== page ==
“Reasons To Be Pretty” Isn’t Pretty

Phil Brock For Council 2014

Santa Monica Real Estate Company, Roque and Mark

Michael Feinstein for Santa Monica City Council 2014Harding Larmore Kutcher & Kozal, LLP  law firm
Harding, Larmore Kutcher & Kozal, LLP

Pacific Park, Santa Monica Pier

Santa Monica Convention and Visitors BureauWhen one lives in a city as breathtakingly beautiful and unique as Santa Monica, inevitably that city will be shared with visitors.

By Zina Markevicius Kinrade

August 26, 2014 -- A rainbow of well-dressed ladies and gentlemen streamed into the theater. Bright aqua jackets, flowing fuschia skirts, amber brooches, tangerine lipstick, neatly-trimmed moustaches were a show unto themselves.

Buzzing and smiling in the summer sunshine, they were ready for a treat-- an afternoon performance at the Geffen Playhouse in Westwood. Then the ugliness began.

Neil LaBute’s “Reasons To Be Pretty” uses stunted dialogue to introduce shallow, tired material. While aiming to illustrate the struggles of two young, working class couples, the play instead presents weak caricatures of average people.

They are barely one-dimensional, provoking no sympathy and sparking no interest of any sort. Even the meathead adulterer is too cartoonish to be despised or looked down upon.

Indeed, it is hard to believe that this play was nominated for a Tony award for best play in 2009, that it merited a well-received sequel, and that talented, thoughtful actresses Amber Tamblyn and Alicia Witt would bother to join the Geffen production cast.

Tamblyn plays Steph, a hair dresser who breaks up with her live-in boyfriend Greg, played by Shawn Hatosy. Greg was overheard telling his buddy that Steph’s face is “regular” while his new co-worker at the warehouse is “pretty.”

While Greg finds his comment innocuous, Steph is hurt. She wants to be considered “pretty.” At no point does the material get deeper or more interesting than this.

To get this far in the story, LaBute beats his audience over the head with choppy, silly dialogue. In the first scene, Steph and Greg argue for more than ten solid minutes, shouting and cursing like a pair of sqawking parrots.

Tamblyn’s Steph paces and stomps around the set, clenching and unclenching her fists, using her performance to try to impart some subtlety or changing emotion where there is none. The parade of profanities does nothing to enhance the scene.

Later, when Steph criticizes each part of Greg’s body to strangers at a mall food court, Tamblyn again attempts to add some subtlety by sheepishly taking her seat and darting her eyes back and forth, as if shocked and embarrassed by her public display of vengefulness.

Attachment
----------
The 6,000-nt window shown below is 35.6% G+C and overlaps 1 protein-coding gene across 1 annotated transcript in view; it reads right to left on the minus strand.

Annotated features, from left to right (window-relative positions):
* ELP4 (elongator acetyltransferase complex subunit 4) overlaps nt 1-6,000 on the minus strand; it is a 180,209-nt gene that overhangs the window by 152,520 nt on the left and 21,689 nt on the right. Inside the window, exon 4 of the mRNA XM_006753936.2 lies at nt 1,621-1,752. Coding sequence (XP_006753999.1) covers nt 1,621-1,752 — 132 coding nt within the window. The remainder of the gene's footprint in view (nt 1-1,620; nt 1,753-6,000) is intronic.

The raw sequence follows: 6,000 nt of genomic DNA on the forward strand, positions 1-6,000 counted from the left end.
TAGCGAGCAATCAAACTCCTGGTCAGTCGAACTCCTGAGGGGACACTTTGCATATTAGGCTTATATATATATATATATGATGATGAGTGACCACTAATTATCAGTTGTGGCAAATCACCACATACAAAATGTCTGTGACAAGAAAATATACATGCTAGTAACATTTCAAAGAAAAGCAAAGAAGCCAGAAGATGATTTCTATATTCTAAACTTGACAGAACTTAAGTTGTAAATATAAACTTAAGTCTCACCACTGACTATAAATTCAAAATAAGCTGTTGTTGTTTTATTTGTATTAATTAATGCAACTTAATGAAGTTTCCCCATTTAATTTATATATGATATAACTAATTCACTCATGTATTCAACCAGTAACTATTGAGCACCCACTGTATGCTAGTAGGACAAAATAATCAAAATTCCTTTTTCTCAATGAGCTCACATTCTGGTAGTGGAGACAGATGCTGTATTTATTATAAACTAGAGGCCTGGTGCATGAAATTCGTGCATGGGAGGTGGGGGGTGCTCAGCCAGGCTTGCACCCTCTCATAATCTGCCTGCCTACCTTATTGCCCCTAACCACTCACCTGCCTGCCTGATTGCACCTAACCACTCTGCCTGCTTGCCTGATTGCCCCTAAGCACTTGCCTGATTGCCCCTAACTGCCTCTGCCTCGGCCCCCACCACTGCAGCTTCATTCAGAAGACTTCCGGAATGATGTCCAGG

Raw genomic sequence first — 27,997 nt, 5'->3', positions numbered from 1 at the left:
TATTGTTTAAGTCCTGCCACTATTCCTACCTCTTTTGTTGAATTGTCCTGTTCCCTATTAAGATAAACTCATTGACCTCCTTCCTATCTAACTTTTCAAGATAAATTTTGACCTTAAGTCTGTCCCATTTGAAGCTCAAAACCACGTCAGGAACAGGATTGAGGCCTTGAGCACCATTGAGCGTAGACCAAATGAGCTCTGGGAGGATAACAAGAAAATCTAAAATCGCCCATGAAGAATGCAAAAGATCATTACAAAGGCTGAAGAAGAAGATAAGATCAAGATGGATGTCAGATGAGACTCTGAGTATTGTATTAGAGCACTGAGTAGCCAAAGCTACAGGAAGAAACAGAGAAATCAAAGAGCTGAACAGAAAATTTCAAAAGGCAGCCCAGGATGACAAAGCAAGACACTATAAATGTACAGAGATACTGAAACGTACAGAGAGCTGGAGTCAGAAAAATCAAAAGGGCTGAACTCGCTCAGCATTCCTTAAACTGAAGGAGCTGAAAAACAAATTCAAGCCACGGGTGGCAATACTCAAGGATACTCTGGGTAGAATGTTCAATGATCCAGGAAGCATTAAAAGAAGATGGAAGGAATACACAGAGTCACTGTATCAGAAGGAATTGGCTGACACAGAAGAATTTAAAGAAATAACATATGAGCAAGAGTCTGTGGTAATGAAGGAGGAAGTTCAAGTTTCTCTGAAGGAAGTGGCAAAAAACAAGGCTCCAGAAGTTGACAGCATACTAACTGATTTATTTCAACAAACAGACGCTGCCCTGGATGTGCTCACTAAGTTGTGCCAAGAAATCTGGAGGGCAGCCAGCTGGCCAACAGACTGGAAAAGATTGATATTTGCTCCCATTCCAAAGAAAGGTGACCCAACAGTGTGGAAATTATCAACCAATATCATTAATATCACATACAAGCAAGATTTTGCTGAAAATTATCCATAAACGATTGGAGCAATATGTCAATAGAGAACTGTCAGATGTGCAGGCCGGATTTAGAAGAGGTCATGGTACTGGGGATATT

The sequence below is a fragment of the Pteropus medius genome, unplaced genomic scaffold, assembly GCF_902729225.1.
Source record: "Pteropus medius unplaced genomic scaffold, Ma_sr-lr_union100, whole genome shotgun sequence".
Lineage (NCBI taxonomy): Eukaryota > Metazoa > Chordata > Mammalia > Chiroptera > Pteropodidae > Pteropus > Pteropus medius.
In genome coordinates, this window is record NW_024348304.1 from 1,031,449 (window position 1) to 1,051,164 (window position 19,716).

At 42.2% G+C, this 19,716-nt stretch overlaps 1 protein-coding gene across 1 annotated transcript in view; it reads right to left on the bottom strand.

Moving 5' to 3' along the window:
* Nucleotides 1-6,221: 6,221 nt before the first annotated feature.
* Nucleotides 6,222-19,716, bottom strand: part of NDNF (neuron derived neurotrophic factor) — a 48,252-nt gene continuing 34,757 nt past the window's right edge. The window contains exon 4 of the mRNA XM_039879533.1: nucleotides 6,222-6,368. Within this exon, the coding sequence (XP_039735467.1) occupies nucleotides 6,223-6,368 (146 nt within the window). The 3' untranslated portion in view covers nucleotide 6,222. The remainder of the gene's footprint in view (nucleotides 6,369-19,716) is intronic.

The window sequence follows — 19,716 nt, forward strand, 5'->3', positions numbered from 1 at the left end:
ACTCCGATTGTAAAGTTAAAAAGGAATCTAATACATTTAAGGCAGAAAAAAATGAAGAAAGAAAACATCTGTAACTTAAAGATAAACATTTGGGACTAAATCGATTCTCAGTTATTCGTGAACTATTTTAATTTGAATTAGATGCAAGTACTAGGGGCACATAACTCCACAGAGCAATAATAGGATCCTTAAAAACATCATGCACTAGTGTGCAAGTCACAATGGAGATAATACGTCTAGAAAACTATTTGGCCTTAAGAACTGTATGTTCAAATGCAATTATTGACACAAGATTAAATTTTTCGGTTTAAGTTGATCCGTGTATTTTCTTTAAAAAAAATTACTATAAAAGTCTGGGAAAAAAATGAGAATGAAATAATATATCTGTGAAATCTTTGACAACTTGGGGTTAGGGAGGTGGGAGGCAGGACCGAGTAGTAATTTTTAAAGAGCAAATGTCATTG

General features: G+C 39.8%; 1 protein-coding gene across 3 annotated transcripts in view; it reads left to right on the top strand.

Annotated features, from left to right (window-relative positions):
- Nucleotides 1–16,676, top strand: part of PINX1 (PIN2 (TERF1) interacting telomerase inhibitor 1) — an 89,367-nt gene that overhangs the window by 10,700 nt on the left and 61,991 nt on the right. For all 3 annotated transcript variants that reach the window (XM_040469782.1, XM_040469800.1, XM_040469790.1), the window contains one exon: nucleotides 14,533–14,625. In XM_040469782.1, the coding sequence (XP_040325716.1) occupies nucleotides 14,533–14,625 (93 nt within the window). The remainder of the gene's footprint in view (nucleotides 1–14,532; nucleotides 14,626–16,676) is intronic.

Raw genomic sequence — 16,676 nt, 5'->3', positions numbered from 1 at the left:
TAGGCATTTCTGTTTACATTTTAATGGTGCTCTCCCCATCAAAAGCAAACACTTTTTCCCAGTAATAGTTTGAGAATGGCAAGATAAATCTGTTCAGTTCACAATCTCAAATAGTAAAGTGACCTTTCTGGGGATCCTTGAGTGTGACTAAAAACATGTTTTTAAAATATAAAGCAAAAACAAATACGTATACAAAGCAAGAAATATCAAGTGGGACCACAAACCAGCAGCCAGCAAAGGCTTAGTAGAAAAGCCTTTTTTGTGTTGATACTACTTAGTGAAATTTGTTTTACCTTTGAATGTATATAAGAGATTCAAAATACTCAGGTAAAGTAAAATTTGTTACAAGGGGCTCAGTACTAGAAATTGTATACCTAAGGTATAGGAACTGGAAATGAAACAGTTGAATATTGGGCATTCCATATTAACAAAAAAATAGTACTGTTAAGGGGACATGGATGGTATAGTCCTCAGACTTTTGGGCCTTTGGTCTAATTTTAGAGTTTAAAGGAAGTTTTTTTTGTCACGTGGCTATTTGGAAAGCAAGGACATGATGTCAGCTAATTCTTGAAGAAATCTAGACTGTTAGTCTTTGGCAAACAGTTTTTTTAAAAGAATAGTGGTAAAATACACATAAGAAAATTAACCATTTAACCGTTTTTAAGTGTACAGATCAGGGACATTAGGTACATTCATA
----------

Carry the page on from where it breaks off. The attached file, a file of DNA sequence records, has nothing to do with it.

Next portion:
Yet there is no dialogue or storyline to back this up. Is she trying to build up her own budding strength by tearing him down? Is she trying to make up for the four years she spent with him, now seen as a waste? We don’t know, and LaBute probably doesn’t either.

The conversations between the male characters are also less than inspiring. When meathead Kent, played by Nick Gehlfuss, asks Greg to keep quiet about his affair, he says that men are like buffalo, they need to stick together.

As Kent leaves the breakroom to return to work, Greg muses, “And look what happened to them.” What are we to learn from that?

The playwright inserts several monologues, perhaps compensating for the meaningless dialogue. However, even here, the insights are yawn-worthy. For example, Kent tells us that he is embarrassed that his wife (Witt) works at the same warehouse but that they need the money.

The peek into his struggles ends there, without further exploration of any sadness, regret, or hope. It seems that the author depends on words like “dude” and “twat” to speak for him.

In fact, a number of people left the show at the intermission. One group of four headed to the Hammer Museum down the road. “It was a waste of time,” said one patron. “I feel dumber having sat through this,” said another.

Here on the Westside of Los Angeles, we are surrounded by people who are not average. They are more wealthy or more beautiful than the typical American. This is particularly true of the average Geffen theatergoer.

This production is a missed chance to share a meaningful glimpse into the hopes and struggles of regular people. Next time, I will stay home and watch a rerun of MTV’s Teen Mom.

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